When Harold’s Meat + Three opened a few months ago, taking as its inspiration a sainted Southern dining institution, I could only roll my eyes. The type of restaurant called a "meat and three" has long been a fixture of small towns from Georgia to Arkansas, a sort of Dixie diner dispensing fried chicken, meatloaf, and sweet-glazed pork ribs at prices everyone could afford. These entirely predictable mains shared the plate with three generous sides, hence the name. The side-dish choices ran to mac & cheese, collard greens, coleslaw, and mashed potatoes swimming in gravy, with a bonus piece of cornbread. I wondered at what wallet-busting prices this institution might be recreated for us Yankee city folks at Harold’s.
The restaurant’s namesake is Harold Moore, whose most recent stint at Commerce in the West Village ended not long ago. The chef’s current project is situated in the Arlo Hotel (named after Arlo Guthrie?), just north of Canal Street in a wind-whipped non-neighborhood near the mouth of the Holland Tunnel. The space is luxuriously large, with a main dining room ending in a kitchen where logs flame up merrily in an open hearth. Overhead, industrial fixtures shine down on a floor that might have been designed by M.C. Escher, the tiles matrixed in dizzying fashion.
A parallel dining room contains a liquor bar, a salad bar, and picture windows overlooking an outdoor terrace, which will be a fine place to dine in summer — assuming the restaurant survives. I believe it will. The menu offers a series of starters, including deviled eggs topped with bacon, steak tartare, pimento cheese spread, and visits to that salad bar, which, aside from a few luxury items, is nothing special. Anyway, you should skip the appetizers or "you’ll ruin your dinner," as my mother might say. True to the promise of a real meat and three, a main course with three sides at Harold’s is plenty of food. (Especially since a free biscuit often precedes your meal and a tiny soft-serve cone follows it.)
Priced from $18 to $42 (the former for a veggie burger, the latter for prime rib), 18 main courses are presented, along with 24 sides. The prime rib is a delight, carved tableside as it oozes juices, and so’s the hanger steak. It comes napped with an agreeable wine sauce, listed on the menu — which is not above spouting French — as "marchand du vin." Other notable choices include roast chicken, beer-can style; a thick pork chop; seared sea scallops; and veal meatballs. In the first weeks those meatballs came in gravy, later in tomato sauce. Indeed, the chef is always diddling with the menu, making every visit an adventure.
One day, I arrived to discover the pork chop, once plainly grilled, was now being offered Sichuan-style. It came in an "au jus" that was only slightly spicy, while a coating of Sichuan peppercorns on the surface of the meat furnished a substantial tingle. Score one surreal taste sensation for the chef. Less successfully, an entree of tripe bathed in New Mexican green chiles was a failure one evening, with too many white beans and too little offal. But the price was right ($19), and Moore must be praised for trying something new.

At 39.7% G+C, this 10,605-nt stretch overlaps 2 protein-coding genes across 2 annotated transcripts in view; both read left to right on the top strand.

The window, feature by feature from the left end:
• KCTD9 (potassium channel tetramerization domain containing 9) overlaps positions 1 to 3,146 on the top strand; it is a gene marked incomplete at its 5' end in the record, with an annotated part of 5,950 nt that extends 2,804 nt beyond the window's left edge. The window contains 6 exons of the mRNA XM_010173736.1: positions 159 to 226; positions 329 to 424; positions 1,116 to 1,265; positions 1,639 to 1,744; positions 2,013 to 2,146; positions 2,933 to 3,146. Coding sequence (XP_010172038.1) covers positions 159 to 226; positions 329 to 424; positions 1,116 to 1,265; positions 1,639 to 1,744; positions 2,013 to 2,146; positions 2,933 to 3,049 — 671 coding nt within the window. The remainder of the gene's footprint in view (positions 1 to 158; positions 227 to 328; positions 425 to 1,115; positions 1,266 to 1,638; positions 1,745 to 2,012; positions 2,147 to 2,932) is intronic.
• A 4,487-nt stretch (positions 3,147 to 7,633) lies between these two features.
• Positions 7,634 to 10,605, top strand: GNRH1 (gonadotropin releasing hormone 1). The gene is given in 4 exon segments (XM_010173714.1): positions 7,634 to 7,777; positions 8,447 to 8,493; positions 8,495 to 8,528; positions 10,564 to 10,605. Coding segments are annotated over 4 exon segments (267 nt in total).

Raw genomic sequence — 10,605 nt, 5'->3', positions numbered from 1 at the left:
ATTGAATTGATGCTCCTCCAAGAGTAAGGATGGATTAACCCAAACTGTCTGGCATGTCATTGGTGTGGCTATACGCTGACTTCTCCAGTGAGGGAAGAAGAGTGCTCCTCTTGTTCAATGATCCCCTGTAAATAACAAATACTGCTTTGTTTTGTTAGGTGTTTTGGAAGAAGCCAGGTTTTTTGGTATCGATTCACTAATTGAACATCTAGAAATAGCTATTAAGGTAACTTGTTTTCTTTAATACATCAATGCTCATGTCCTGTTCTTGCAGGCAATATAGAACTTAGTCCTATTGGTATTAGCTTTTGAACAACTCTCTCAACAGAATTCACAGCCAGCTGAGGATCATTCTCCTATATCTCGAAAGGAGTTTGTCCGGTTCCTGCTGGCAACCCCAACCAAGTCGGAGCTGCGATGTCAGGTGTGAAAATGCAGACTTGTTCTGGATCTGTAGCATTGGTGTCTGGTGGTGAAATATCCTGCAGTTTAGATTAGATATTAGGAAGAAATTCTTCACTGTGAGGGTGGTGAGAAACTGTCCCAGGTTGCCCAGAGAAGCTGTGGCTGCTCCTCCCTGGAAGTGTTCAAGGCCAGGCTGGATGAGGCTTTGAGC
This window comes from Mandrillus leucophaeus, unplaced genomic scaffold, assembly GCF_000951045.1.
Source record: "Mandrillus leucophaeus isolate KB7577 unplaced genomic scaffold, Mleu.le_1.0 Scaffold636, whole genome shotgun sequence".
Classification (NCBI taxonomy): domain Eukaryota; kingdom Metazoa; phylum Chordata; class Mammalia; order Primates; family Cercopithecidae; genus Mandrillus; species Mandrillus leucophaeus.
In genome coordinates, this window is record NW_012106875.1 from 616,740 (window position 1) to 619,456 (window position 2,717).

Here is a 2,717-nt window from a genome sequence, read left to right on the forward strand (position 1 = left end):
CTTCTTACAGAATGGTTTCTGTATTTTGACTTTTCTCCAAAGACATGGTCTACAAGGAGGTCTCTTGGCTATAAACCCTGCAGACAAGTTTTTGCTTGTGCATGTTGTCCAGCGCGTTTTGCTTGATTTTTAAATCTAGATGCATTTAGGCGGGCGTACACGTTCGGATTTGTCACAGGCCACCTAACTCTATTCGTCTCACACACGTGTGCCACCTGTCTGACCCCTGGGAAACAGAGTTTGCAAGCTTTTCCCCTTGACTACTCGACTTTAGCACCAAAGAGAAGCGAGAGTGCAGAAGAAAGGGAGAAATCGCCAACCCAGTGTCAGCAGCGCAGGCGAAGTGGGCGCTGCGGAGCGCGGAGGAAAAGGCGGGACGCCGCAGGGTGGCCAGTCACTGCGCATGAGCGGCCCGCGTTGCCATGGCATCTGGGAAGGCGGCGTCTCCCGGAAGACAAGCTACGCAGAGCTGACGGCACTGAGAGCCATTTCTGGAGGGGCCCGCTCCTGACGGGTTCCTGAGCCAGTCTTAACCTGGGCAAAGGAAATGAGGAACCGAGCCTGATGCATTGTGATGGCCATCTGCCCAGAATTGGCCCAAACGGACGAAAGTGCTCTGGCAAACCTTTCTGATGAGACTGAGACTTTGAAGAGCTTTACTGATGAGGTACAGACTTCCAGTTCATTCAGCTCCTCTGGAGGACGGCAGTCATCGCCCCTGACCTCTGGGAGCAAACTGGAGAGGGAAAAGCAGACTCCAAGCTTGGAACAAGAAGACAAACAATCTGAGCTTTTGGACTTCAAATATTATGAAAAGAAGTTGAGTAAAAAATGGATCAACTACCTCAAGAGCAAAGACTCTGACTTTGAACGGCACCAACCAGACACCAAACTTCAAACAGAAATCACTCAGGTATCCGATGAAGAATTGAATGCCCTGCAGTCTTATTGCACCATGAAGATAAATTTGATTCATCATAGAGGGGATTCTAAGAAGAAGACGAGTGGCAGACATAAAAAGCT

The sides are a mixed bag; some are a good value, while others are too meager. My favorites over several visits have been the buttery mashed potatoes, wood-roasted butternut squash, and shockingly, naked sliced avocado, served with no dressing and all the better for it. Avocado fixes everything, right? Less appealing sides included a roasted artichoke heart so small it almost disappeared, as well as a broccoli-and-rice casserole that had too little of the treelike veggie in it, with what there was minced overly fine.
One of the great things about Harold’s Meat + Three is that it can function as a real meat and three if you choose the right things. Thus, you can get fried chicken ($24) with sides of grits, creamy coleslaw, and mac & cheese, just like you might find in, say, Beaufort, South Carolina, or Fort Deposit, Alabama. The chicken is really a half Cornish game hen, lightly battered and delicately fried, and it comes with a pair of sauces: pepper-dotted gravy and aromatic honey. I advise you to pour the gravy over your grits and enjoy the crusty bird one nibble at a time with no sauce. Skip the honey.
Cost: Dinner for two, featuring two “meat and three” meals and two glasses of wine, with tax but not tip, $95.
Sample dishes: seared sea scallops, fried chicken, hanger steak, prime rib
What to drink: beer, wine, or mixed drinks
Bonus tip: This being a hotel restaurant, brunch is available seven days a week beginning at 7 a.m. At dinnertime, keep your eye on the daily specials; Sunday’s plate of chicken and dumplings is particularly good, and so is Tuesday’s smothered pork chop.